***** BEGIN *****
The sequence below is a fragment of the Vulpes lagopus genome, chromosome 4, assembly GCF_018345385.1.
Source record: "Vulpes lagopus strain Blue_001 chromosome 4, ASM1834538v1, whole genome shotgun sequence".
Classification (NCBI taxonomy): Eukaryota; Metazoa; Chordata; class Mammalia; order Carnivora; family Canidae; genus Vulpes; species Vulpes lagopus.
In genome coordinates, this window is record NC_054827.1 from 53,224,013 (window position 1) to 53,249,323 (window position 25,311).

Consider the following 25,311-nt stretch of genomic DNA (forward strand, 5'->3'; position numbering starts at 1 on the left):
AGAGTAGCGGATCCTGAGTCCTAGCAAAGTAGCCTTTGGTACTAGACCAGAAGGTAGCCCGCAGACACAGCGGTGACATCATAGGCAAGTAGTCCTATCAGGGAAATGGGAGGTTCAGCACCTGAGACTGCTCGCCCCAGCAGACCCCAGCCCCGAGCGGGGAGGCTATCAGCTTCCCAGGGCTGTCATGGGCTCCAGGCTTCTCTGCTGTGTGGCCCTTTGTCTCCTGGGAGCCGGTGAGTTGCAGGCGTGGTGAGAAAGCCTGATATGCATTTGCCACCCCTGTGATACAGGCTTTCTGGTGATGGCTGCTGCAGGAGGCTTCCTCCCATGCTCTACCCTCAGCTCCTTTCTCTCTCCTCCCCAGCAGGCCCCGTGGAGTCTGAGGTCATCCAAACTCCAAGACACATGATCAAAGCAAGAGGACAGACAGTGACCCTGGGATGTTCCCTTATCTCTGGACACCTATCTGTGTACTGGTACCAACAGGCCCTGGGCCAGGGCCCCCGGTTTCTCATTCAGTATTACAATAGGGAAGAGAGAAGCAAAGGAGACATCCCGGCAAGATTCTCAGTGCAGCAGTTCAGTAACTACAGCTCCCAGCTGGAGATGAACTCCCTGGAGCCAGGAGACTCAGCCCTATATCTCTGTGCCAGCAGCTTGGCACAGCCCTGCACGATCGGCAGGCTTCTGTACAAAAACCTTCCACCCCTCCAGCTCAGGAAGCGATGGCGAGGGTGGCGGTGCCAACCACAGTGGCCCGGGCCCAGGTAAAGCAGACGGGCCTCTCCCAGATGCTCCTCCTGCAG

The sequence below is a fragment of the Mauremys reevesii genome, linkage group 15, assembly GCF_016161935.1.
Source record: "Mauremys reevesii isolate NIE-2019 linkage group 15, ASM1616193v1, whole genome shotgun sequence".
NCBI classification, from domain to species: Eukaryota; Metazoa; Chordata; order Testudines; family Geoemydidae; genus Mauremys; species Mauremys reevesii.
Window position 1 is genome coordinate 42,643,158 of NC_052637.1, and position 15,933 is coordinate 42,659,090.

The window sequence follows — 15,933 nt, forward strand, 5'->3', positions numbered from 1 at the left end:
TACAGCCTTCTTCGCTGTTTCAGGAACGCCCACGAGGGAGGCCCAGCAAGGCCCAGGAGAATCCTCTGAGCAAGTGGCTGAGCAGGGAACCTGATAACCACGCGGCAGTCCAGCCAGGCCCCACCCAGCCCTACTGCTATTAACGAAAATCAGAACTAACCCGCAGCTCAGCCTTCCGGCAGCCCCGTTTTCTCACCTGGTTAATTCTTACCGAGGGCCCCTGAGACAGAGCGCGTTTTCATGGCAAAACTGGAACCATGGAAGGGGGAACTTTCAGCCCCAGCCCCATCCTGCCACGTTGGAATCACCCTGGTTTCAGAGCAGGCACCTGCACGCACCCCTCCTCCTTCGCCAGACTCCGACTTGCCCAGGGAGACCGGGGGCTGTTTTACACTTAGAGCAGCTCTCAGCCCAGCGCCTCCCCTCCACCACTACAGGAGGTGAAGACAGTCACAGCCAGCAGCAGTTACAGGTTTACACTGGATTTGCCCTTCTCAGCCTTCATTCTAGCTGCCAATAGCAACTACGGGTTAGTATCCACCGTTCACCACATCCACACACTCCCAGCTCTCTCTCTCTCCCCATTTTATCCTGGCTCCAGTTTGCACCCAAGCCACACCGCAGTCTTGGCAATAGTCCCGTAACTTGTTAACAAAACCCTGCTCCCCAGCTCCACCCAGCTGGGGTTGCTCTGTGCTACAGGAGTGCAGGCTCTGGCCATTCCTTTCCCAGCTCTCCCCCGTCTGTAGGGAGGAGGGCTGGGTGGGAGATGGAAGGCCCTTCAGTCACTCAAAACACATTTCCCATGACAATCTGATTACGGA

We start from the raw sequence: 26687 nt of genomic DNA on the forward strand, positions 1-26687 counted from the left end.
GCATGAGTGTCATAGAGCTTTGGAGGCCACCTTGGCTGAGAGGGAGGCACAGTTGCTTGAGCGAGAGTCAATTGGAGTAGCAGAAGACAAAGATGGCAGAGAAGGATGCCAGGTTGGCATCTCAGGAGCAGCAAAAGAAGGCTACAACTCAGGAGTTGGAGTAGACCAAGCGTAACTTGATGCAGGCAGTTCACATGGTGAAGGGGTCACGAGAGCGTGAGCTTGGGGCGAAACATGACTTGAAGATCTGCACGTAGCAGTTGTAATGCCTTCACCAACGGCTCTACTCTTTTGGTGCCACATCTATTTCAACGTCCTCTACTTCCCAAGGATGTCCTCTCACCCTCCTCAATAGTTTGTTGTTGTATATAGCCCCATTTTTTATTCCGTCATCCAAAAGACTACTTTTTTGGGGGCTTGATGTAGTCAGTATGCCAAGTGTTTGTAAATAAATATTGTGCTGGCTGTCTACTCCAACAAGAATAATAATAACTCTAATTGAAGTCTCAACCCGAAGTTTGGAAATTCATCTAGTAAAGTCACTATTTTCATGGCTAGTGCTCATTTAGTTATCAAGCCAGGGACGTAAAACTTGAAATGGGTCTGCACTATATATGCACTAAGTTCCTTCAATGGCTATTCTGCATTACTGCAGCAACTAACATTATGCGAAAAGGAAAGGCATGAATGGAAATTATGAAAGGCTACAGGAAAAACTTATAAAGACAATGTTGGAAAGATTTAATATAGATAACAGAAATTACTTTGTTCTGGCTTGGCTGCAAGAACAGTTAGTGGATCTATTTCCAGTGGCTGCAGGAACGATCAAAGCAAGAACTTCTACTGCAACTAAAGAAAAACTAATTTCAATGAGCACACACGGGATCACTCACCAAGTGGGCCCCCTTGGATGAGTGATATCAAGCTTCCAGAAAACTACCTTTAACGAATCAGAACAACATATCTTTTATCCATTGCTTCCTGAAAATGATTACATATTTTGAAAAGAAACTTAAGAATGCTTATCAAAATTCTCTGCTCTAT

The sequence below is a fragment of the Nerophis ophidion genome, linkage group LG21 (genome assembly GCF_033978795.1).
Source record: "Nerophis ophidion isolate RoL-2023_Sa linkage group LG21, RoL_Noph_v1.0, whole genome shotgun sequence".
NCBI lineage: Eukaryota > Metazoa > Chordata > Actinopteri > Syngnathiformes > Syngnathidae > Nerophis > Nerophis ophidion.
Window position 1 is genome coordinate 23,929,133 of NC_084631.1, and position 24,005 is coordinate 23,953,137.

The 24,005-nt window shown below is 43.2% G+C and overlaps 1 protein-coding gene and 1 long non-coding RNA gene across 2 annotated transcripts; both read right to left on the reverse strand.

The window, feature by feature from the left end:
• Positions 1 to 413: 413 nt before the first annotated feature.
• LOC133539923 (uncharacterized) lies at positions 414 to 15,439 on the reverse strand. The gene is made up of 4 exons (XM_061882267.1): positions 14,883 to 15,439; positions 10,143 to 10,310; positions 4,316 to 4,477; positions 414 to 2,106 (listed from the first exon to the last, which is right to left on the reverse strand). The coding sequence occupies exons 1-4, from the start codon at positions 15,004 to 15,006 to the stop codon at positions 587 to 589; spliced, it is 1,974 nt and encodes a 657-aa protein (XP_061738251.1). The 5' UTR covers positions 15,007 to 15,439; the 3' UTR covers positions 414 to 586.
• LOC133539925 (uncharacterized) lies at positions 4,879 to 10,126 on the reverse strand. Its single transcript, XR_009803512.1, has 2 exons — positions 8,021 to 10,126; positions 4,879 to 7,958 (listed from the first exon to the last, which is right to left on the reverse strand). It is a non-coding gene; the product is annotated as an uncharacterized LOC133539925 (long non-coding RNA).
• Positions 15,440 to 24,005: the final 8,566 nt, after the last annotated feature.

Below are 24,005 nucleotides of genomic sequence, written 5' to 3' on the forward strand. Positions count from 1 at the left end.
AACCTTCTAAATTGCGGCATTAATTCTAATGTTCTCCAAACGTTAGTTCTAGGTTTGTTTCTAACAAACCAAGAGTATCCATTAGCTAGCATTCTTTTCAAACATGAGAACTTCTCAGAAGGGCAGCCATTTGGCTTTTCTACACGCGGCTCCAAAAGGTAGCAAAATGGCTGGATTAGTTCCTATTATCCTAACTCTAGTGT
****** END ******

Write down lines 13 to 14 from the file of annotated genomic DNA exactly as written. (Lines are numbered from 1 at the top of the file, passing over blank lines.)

We start from the raw sequence: 26687 nt of genomic DNA on the forward strand, positions 1-26687 counted from the left end.
GCATGAGTGTCATAGAGCTTTGGAGGCCACCTTGGCTGAGAGGGAGGCACAGTTGCTTGAGCGAGAGTCAATTGGAGTAGCAGAAGACAAAGATGGCAGAGAAGGATGCCAGGTTGGCATCTCAGGAGCAGCAAAAGAAGGCTACAACTCAGGAGTTGGAGTAGACCAAGCGTAACTTGATGCAGGCAGTTCACATGGTGAAGGGGTCACGAGAGCGTGAGCTTGGGGCGAAACATGACTTGAAGATCTGCACGTAGCAGTTGTAATGCCTTCACCAACGGCTCTACTCTTTTGGTGCCACATCTATTTCAACGTCCTCTACTTCCCAAGGATGTCCTCTCACCCTCCTCAATAGTTTGTTGTTGTATATAGCCCCATTTTTTATTCCGTCATCCAAAAGACTACTTTTTTGGGGGCTTGATGTAGTCAGTATGCCAAGTGTTTGTAAATAAATATTGTGCTGGCTGTCTACTCCAACAAGAATAATAATAACTCTAATTGAAGTCTCAACCCGAAGTTTGGAAATTCATCTAGTAAAGTCACTATTTTCATGGCTAGTGCTCATTTAGTTATCAAGCCAGGGACGTAAAACTTGAAATGGGTCTGCACTATATATGCACTAAGTTCCTTCAATGGCTATTCTGCATTACTGCAGCAACTAACATTATGCGAAAAGGAAAGGCATGAATGGAAATTATGAAAGGCTACAGGAAAAACTTATAAAGACAATGTTGGAAAGATTTAATATAGATAACAGAAATTACTTTGTTCTGGCTTGGCTGCAAGAACAGTTAGTGGATCTATTTCCAGTGGCTGCAGGAACGATCAAAGCAAGAACTTCTACTGCAACTAAAGAAAAACTAATTTCAATGAGCACACACGGGATCACTCACCAAGTGGGCCCCCTTGGATGAGTGATATCAAGCTTCCAGAAAACTACCTTTAACGAATCAGAACAACATATCTTTTATCCATTGCTTCCTGAAAATGATTACATATTTTGAAAAGAAACTTAAGAATGCTTATCAAAATTCTCTGCTCTAT